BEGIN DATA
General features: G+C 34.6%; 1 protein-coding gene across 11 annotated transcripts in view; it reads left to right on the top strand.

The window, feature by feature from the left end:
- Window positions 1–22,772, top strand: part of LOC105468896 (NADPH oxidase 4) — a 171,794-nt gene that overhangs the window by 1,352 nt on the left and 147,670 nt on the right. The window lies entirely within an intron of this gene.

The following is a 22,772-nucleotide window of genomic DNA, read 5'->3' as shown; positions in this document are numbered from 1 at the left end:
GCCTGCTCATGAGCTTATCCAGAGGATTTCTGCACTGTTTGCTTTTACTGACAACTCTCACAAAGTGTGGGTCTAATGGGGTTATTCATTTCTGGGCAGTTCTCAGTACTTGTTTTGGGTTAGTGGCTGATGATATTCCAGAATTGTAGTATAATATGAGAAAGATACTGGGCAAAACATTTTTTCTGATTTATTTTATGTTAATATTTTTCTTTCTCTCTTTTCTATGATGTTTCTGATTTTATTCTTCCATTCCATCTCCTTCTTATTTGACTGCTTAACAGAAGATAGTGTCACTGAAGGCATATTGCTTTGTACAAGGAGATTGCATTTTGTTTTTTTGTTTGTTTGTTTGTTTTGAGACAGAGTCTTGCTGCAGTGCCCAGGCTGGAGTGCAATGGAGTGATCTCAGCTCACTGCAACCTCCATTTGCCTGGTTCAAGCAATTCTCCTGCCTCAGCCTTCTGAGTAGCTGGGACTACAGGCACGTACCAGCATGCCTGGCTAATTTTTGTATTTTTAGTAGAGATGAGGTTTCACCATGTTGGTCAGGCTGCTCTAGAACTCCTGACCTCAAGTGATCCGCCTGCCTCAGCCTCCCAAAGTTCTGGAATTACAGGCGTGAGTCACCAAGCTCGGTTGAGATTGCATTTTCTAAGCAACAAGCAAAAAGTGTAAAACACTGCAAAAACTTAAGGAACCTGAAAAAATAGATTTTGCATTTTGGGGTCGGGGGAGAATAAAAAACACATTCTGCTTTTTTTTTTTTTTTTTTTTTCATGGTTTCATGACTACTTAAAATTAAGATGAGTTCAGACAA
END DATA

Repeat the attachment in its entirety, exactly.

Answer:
General features: G+C 34.6%; 1 protein-coding gene across 11 annotated transcripts in view; it reads left to right on the top strand.

The window, feature by feature from the left end:
- Window positions 1–22,772, top strand: part of LOC105468896 (NADPH oxidase 4) — a 171,794-nt gene that overhangs the window by 1,352 nt on the left and 147,670 nt on the right. The window lies entirely within an intron of this gene.

The following is a 22,772-nucleotide window of genomic DNA, read 5'->3' as shown; positions in this document are numbered from 1 at the left end:
GCCTGCTCATGAGCTTATCCAGAGGATTTCTGCACTGTTTGCTTTTACTGACAACTCTCACAAAGTGTGGGTCTAATGGGGTTATTCATTTCTGGGCAGTTCTCAGTACTTGTTTTGGGTTAGTGGCTGATGATATTCCAGAATTGTAGTATAATATGAGAAAGATACTGGGCAAAACATTTTTTCTGATTTATTTTATGTTAATATTTTTCTTTCTCTCTTTTCTATGATGTTTCTGATTTTATTCTTCCATTCCATCTCCTTCTTATTTGACTGCTTAACAGAAGATAGTGTCACTGAAGGCATATTGCTTTGTACAAGGAGATTGCATTTTGTTTTTTTGTTTGTTTGTTTGTTTTGAGACAGAGTCTTGCTGCAGTGCCCAGGCTGGAGTGCAATGGAGTGATCTCAGCTCACTGCAACCTCCATTTGCCTGGTTCAAGCAATTCTCCTGCCTCAGCCTTCTGAGTAGCTGGGACTACAGGCACGTACCAGCATGCCTGGCTAATTTTTGTATTTTTAGTAGAGATGAGGTTTCACCATGTTGGTCAGGCTGCTCTAGAACTCCTGACCTCAAGTGATCCGCCTGCCTCAGCCTCCCAAAGTTCTGGAATTACAGGCGTGAGTCACCAAGCTCGGTTGAGATTGCATTTTCTAAGCAACAAGCAAAAAGTGTAAAACACTGCAAAAACTTAAGGAACCTGAAAAAATAGATTTTGCATTTTGGGGTCGGGGGAGAATAAAAAACACATTCTGCTTTTTTTTTTTTTTTTTTTTTCATGGTTTCATGACTACTTAAAATTAAGATGAGTTCAGACAA